Lady Six Monkey (11th century) was a Mixtec warrior queen whose story is known from the Mixtec Group Codices. She and her arch nemesis, Lord Eight Deer, loomed large in the legends of Oaxaca for many centuries. (People were named after their birthdates, by the way.) Mixtec society was remarkably gender-equal, and both males and females could inherit the throne. The Spanish were astounded by the high status of Mixtec women; they reported that a Mixtec man would typically defer to his wife as the brains of the family and official spokesperson.
Our costume is inspired by the awesome Angus McBride illustration above, which in turn is based on the images in the codices (inset). McBride shows Six Monkey in the traditional dress of a Mixtec noblewoman: a blue wrap skirt and a quechquemitl (a fringed cotton poncho-like garment). The trickiest bit is the headdress, which consists of two major components: a yarn turban similar to the turbans still worn in Oaxaca, plus a crown of quetzal feathers mounted in gold. This is actually much easier to rig up than it sounds; we give you instructions below.
The pieces we suggest, from left to right:
1. Chevron-patterned poncho. Also available here and here. Chevrons indicate war in Mixtec iconography, which is why McBride put the warrior queen Six Monkey in a chevron-patterned quechquemitl. We chose this chevron-patterned poncho as a good substitute. If you have a genuine quechquemitl, then by all means use that; otherwise a poncho will work fine—just as long as it has the point in the front. If you want to try sewing your own quechquemitl, Mexicolore has a good page with instructions.
2. Navy blue wrap skirt (sarong). Women in Oaxaca are still weaving blue wraparound skirts; this sarong is an inexpensive substitute. We chose the navy blue to match the blue in the poncho.
3. Turquoise and gold necklace and earring set. The Mixtecs were famous for their wonderful gold and turquoise jewelry. The earrings that come with this set are nice, though of course if you happen to have giant ear spools, that would be even better. Firemountain Gems also carries an interesting turquoise skull necklace, in case you want to work in some of that motif.
4. A pair of gold cuff bracelets combined with two stretch turquoise bracelets. Just stretch the turquoise band around the gold cuff.
5. Gold gladiator sandals. Women in the Mixtec codices are actually shown barefoot, but we’re thinking you might need shoes. Mixtec men appear to be wearing a thong-style gladiator-type sandal situation, so we went with that.
6. Headdress. It looks complicated, but it’s really easy. There are two parts: the yarn turban, which is really just a doughnut of yarn twisted together, and the gold feather crown in the middle.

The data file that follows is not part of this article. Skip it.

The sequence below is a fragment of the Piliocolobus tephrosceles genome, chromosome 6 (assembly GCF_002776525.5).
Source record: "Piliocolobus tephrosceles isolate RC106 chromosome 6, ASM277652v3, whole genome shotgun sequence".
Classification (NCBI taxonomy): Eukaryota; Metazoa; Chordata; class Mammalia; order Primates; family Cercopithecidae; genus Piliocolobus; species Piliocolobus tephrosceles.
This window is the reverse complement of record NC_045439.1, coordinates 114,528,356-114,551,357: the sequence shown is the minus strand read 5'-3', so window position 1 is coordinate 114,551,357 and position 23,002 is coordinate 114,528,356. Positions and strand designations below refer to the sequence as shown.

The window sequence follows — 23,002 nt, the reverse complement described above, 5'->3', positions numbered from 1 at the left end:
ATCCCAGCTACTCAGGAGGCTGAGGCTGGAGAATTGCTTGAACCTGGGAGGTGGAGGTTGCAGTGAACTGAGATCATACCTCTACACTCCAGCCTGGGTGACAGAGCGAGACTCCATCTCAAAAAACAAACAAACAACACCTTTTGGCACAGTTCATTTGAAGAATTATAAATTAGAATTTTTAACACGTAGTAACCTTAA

First you need to make the yarn turban/doughnut. Here are two pictures of a modern Oaxaca version (a petob)—what it looks like being worn and what it looks like off the head:
Getting this effect is as simple as buying some skeins of different colored yarn and twisting them together. And you can be creative, since there’s no reason to suppose that Lady Six Monkey, who lived a thousand years ago, was wearing exactly the same kind of headdress as a modern woman. For the costume, we chose yarn in mariana blue, sea glass green, and pitch black. When you get the skeins, just remove the labels and let them relax into a ring. Then twist them together into a yarn doughnut. Use short pieces of the black yarn to tie the rings together at key points.
To make the inner crown, all you need is a gold foil cylinder, some greenish feathers, and Scotch tape. Those weird little miniature top hats are about the right size for the gold cylinder, so if you have one of those you could cannibalize it. You would just need to cut the top off so you have a hollow open tube (and of course pull off the extra decoration—dice, bows, etc.) You could also just use a piece of gold foil art board; cut a strip 6 inches high, roll it up into a cylinder about 5 inches in diameter, and tape it together. Once you have your gold cylinder, you then tape the feathers inside. We chose peacock sword feathers; these are side feathers that don’t have eyes, so they can serve to represent quetzal feathers (there were no peacocks in pre-Columbian Mexico). Arrange them around the inside of the gold cylinder, taping the quill of each feather to the inner cardboard. You’ll end up with a cool-looking feather crown.
Then take your yarn doughnut and center it around the outside of the feather crown. If you’re using the little top hat, the brim comes in handy for anchoring the yarn, but you’ll need to experiment depending on how you’re wearing your hair. A boatload of bobby pins may be in order to keep the whole thing on your head.
What to wear under your poncho/quechquemitl: Lady Six Monkey may not have worn anything at all under hers, but you may wish to be more covered. You could just do a tube top, but a huipil-style blouse would be more historically accurate. If you don’t already have one, this store usually has a fairly inexpensive selection.